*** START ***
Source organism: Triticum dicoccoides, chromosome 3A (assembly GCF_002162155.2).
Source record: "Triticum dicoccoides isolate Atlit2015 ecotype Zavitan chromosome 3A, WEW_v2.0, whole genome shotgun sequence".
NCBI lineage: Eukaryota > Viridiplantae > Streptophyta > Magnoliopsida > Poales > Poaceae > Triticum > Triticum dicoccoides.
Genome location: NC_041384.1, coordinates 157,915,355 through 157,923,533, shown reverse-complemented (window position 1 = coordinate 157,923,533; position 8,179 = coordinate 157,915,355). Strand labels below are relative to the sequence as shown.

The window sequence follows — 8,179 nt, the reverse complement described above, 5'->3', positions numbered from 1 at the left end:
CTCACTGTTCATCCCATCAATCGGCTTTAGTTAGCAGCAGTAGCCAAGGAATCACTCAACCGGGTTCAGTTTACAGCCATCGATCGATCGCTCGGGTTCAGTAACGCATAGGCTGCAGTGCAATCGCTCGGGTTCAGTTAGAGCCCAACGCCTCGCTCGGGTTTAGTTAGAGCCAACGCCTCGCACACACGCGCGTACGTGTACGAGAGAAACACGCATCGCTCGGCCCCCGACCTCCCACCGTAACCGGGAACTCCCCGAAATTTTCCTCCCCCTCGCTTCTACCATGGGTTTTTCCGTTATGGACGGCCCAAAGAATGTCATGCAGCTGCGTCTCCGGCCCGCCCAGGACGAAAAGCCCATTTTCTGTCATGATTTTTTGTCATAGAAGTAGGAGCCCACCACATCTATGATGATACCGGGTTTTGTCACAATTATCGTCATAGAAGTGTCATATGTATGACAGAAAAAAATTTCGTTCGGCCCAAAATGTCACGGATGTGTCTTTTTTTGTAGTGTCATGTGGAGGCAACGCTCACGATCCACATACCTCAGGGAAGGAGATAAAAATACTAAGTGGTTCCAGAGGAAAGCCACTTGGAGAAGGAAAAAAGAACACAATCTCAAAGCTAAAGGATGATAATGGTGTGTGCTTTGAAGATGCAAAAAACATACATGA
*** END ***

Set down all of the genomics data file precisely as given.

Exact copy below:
Source organism: Triticum dicoccoides, chromosome 3A (assembly GCF_002162155.2).
Source record: "Triticum dicoccoides isolate Atlit2015 ecotype Zavitan chromosome 3A, WEW_v2.0, whole genome shotgun sequence".
NCBI lineage: Eukaryota > Viridiplantae > Streptophyta > Magnoliopsida > Poales > Poaceae > Triticum > Triticum dicoccoides.
Genome location: NC_041384.1, coordinates 157,915,355 through 157,923,533, shown reverse-complemented (window position 1 = coordinate 157,923,533; position 8,179 = coordinate 157,915,355). Strand labels below are relative to the sequence as shown.

The window sequence follows — 8,179 nt, the reverse complement described above, 5'->3', positions numbered from 1 at the left end:
CTCACTGTTCATCCCATCAATCGGCTTTAGTTAGCAGCAGTAGCCAAGGAATCACTCAACCGGGTTCAGTTTACAGCCATCGATCGATCGCTCGGGTTCAGTAACGCATAGGCTGCAGTGCAATCGCTCGGGTTCAGTTAGAGCCCAACGCCTCGCTCGGGTTTAGTTAGAGCCAACGCCTCGCACACACGCGCGTACGTGTACGAGAGAAACACGCATCGCTCGGCCCCCGACCTCCCACCGTAACCGGGAACTCCCCGAAATTTTCCTCCCCCTCGCTTCTACCATGGGTTTTTCCGTTATGGACGGCCCAAAGAATGTCATGCAGCTGCGTCTCCGGCCCGCCCAGGACGAAAAGCCCATTTTCTGTCATGATTTTTTGTCATAGAAGTAGGAGCCCACCACATCTATGATGATACCGGGTTTTGTCACAATTATCGTCATAGAAGTGTCATATGTATGACAGAAAAAAATTTCGTTCGGCCCAAAATGTCACGGATGTGTCTTTTTTTGTAGTGTCATGTGGAGGCAACGCTCACGATCCACATACCTCAGGGAAGGAGATAAAAATACTAAGTGGTTCCAGAGGAAAGCCACTTGGAGAAGGAAAAAAGAACACAATCTCAAAGCTAAAGGATGATAATGGTGTGTGCTTTGAAGATGCAAAAAACATACATGA